Category Archives: The Dice

Cancer, probability, normality and theodicy – part 2


In Part One of this series, I suggested that you imagine what happens when a wonky die is rolled over and over again. Cancer probabilities are kind of wonky this way, with a low probability of happening, followed by an unpredictable course when it kicks in, possibly including death. The mathematical principle illustrated here is called the Central Limit Theorem…. Read more »

Cancer, probability, normality and theodicy – part 1


I have posted recently about the lotteries that you will likely lose and the lotteries you have already won. In this post I want to talk about the math of a lottery you might win, but really do not want to. And understanding the math here is to get to a closer understanding of probability and fate in nature. Every… Read more »

The probability of coincidence


I have a series of posts coming up about the probabilities attached to the “out of left field” events that hit your life like cancer, how to understand the statistics, and how we have attached various personal “theodices” (the “justice of God”) to these events. Some of that is a bit of downer, so I thought I would post a… Read more »

You are a lottery winner!


In an earlier post I described why you are probably not a big lottery winner, but there is one case in which you already are one. The mathematical odds in favor of YOU being here to read this were incredibly low. Yet Poisson’s Law of Large Numbers presented in that earlier post, paired with an understanding of birth rates and… Read more »

Why there is always a winner, but it’s probably not you


I’d like to move away from the topic of lotteries, but not yet, because this is the window through which most people normally experience a very counter-intuitive mathematical law concerning probability and randomness. Indeed, the worldwide lottery business is primarily based on the assumption that the operators know this law and you don’t. Setting up a truly-random and fair lottery… Read more »

Taraji P. Henson meets Gottfried Leibniz


The excellent 2016 film Hidden Figures starred Taraji P. Henson and Octavia Spencer, and was based on the women “computers” (that is what they were called) who worked behind the scenes to calculate trajectories for the first U. S. manned rocket flights. What you were seeing written on the chalkboards in that film was mostly the mathematics of differential and… Read more »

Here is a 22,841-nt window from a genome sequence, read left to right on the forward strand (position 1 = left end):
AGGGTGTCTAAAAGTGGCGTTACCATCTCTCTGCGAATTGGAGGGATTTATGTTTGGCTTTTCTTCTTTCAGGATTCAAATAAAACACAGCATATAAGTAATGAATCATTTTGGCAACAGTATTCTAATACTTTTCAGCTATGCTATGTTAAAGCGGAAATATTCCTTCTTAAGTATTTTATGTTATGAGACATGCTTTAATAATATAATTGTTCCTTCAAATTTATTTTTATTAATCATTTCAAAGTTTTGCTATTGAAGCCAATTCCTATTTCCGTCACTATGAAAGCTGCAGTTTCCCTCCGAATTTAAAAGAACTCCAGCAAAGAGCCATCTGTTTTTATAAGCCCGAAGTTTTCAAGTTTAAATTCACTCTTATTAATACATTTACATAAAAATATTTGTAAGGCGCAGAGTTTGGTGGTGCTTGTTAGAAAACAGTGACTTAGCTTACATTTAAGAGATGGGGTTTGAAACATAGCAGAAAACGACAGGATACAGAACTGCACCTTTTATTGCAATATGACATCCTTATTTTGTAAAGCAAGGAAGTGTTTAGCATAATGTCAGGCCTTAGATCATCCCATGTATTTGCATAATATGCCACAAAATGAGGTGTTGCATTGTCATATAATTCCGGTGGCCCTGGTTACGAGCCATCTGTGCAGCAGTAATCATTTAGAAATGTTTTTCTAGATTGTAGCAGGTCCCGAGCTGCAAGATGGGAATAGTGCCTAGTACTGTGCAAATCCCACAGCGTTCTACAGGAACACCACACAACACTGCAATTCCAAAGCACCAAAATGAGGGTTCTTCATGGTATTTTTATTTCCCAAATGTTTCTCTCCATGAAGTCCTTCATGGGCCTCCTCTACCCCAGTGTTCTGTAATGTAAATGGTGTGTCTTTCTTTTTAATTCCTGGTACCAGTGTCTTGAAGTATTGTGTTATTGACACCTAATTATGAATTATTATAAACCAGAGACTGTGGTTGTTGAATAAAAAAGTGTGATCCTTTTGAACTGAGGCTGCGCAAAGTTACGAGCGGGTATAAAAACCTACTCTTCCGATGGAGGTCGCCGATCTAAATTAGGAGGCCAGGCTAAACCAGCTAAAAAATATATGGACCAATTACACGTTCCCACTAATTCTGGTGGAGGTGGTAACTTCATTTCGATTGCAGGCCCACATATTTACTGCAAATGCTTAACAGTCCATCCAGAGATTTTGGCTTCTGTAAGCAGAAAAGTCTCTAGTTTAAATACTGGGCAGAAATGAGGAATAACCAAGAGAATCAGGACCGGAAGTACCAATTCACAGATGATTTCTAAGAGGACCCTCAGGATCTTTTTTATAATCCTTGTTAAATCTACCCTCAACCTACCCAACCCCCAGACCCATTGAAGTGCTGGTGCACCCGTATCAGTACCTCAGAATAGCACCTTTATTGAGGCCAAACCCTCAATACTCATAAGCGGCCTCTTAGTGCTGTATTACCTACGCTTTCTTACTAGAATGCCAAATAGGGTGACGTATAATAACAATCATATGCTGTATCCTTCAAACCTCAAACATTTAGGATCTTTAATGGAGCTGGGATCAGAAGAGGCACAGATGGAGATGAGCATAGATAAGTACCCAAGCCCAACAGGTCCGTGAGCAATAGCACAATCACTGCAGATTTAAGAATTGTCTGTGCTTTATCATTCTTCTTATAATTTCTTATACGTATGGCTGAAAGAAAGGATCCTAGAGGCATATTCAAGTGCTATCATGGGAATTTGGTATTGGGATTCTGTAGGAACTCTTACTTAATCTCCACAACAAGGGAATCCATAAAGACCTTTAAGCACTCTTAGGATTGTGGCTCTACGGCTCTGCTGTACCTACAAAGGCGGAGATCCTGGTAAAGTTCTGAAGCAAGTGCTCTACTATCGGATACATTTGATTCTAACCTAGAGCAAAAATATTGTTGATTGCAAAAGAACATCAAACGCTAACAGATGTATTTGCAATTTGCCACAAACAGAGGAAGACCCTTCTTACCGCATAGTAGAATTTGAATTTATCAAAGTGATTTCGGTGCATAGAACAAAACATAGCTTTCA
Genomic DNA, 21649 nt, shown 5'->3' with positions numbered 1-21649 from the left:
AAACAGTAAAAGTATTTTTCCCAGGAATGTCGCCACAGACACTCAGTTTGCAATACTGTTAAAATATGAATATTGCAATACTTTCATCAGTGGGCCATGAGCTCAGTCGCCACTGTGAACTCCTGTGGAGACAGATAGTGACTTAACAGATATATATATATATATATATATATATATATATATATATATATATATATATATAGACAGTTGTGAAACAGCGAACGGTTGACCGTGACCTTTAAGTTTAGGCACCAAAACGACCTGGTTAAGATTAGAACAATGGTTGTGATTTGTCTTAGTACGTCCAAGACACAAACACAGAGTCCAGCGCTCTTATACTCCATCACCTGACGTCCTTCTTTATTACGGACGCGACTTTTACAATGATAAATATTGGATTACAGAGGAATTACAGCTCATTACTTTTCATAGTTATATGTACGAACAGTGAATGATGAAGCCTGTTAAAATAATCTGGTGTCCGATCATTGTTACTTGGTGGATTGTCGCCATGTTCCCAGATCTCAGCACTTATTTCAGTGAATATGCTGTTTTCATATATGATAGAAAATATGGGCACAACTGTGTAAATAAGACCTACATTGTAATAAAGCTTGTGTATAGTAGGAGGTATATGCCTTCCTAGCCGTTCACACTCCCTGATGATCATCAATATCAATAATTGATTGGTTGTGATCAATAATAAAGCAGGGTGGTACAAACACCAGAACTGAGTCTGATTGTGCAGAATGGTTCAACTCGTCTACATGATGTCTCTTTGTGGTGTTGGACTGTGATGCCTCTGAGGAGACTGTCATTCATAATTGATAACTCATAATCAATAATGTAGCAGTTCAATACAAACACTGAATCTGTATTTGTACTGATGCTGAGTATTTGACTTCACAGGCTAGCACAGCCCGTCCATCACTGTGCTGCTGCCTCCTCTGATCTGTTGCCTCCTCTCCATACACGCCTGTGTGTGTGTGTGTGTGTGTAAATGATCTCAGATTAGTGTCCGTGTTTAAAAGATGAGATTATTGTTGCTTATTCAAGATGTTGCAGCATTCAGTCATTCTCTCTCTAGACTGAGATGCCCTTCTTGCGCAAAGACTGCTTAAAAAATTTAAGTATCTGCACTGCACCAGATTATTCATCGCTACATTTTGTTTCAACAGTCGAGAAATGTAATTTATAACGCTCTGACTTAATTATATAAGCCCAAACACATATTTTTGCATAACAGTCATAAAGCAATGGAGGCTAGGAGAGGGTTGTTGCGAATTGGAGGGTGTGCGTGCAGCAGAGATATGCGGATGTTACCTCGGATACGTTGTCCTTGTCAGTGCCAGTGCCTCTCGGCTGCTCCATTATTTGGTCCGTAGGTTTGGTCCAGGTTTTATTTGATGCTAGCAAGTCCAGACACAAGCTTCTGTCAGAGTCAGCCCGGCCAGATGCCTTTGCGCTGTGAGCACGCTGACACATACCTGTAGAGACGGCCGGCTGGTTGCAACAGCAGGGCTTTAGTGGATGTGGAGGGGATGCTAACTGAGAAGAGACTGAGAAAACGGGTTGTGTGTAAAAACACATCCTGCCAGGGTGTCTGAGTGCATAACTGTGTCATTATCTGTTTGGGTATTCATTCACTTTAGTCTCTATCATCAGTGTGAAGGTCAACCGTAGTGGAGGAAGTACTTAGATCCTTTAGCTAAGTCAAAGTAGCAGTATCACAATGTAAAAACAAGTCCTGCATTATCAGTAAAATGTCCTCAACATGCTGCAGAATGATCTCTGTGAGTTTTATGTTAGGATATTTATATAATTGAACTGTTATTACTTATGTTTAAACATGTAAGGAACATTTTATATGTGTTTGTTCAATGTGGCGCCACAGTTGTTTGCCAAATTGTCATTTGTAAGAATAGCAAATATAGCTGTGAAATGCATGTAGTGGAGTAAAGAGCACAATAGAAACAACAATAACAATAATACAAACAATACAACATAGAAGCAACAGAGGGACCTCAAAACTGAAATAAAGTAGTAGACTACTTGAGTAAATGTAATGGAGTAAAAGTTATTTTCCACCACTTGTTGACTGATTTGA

Albert Einstein and his dice – part 2


In Part One of this post, I described how Albert Einstein clashed with the younger generation of physicists over the role of probability in the events shaping this universe daily. Over the years he more than once invoked the name of God to say that “He does not play dice with the world.” The curious thing here is that Einstein… Read more »

Albert Einstein and his dice – part 1


So, about that Albert Einstein quote from which this blog gets its title – it is an interesting story about probability, determinism, fate and physics. You can find different versions, of varying provenance, where Einstein is quoted as saying something like, “God doesn’t play dice with the world.” [1] This quote is cited often by some religious writers to indicate that… Read more »

The math of lots and the Greek Fates


The drawing of lots, used to determine the outcome of the tied Virginia House of Delegates election noted in a previous post, has a long tradition in western culture, including the two dominant strains represented by the Judeo-Christian Bible and Greek mythology. Mathematically, the drawing of lots is a random number generator modeling a uniform probability distribution.  In this case, like… Read more »

Yes, Virginia, we still draw lots


The November 2017 Virginia House of Delegates election between Democrat Shelly Simonds and Republican David Yancey famously ended in a tie after a disputed recount. The race was especially critical because the party in control of the legislature was dependent on this one election. [1] But what does the basic probability of random error tell us about the outcome of… Read more »